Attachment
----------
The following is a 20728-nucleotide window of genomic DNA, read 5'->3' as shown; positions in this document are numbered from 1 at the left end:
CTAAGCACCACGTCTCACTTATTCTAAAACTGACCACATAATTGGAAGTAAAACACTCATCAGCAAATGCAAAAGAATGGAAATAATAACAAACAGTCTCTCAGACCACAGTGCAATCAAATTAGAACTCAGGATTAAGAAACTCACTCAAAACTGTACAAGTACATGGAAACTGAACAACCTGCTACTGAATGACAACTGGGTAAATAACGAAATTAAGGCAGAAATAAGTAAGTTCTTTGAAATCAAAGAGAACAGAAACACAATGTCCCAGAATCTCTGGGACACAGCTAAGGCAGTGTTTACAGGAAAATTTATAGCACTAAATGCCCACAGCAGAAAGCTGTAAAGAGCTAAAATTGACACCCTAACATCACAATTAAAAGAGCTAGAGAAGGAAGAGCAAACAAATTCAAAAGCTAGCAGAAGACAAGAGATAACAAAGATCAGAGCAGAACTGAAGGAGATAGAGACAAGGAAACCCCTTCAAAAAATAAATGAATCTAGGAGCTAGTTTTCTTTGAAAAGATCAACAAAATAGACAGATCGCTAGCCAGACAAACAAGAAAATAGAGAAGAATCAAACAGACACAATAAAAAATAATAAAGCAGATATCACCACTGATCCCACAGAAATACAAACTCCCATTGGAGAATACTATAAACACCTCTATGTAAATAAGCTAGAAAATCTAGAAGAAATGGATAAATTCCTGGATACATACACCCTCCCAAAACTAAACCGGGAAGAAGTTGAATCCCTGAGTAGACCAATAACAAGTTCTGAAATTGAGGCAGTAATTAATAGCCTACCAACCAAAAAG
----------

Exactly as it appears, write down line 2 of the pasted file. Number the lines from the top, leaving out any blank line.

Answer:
CTAAGCACCACGTCTCACTTATTCTAAAACTGACCACATAATTGGAAGTAAAACACTCATCAGCAAATGCAAAAGAATGGAAATAATAACAAACAGTCTCTCAGACCACAGTGCAATCAAATTAGAACTCAGGATTAAGAAACTCACTCAAAACTGTACAAGTACATGGAAACTGAACAACCTGCTACTGAATGACAACTGGGTAAATAACGAAATTAAGGCAGAAATAAGTAAGTTCTTTGAAATCAAAGAGAACAGAAACACAATGTCCCAGAATCTCTGGGACACAGCTAAGGCAGTGTTTACAGGAAAATTTATAGCACTAAATGCCCACAGCAGAAAGCTGTAAAGAGCTAAAATTGACACCCTAACATCACAATTAAAAGAGCTAGAGAAGGAAGAGCAAACAAATTCAAAAGCTAGCAGAAGACAAGAGATAACAAAGATCAGAGCAGAACTGAAGGAGATAGAGACAAGGAAACCCCTTCAAAAAATAAATGAATCTAGGAGCTAGTTTTCTTTGAAAAGATCAACAAAATAGACAGATCGCTAGCCAGACAAACAAGAAAATAGAGAAGAATCAAACAGACACAATAAAAAATAATAAAGCAGATATCACCACTGATCCCACAGAAATACAAACTCCCATTGGAGAATACTATAAACACCTCTATGTAAATAAGCTAGAAAATCTAGAAGAAATGGATAAATTCCTGGATACATACACCCTCCCAAAACTAAACCGGGAAGAAGTTGAATCCCTGAGTAGACCAATAACAAGTTCTGAAATTGAGGCAGTAATTAATAGCCTACCAACCAAAAAG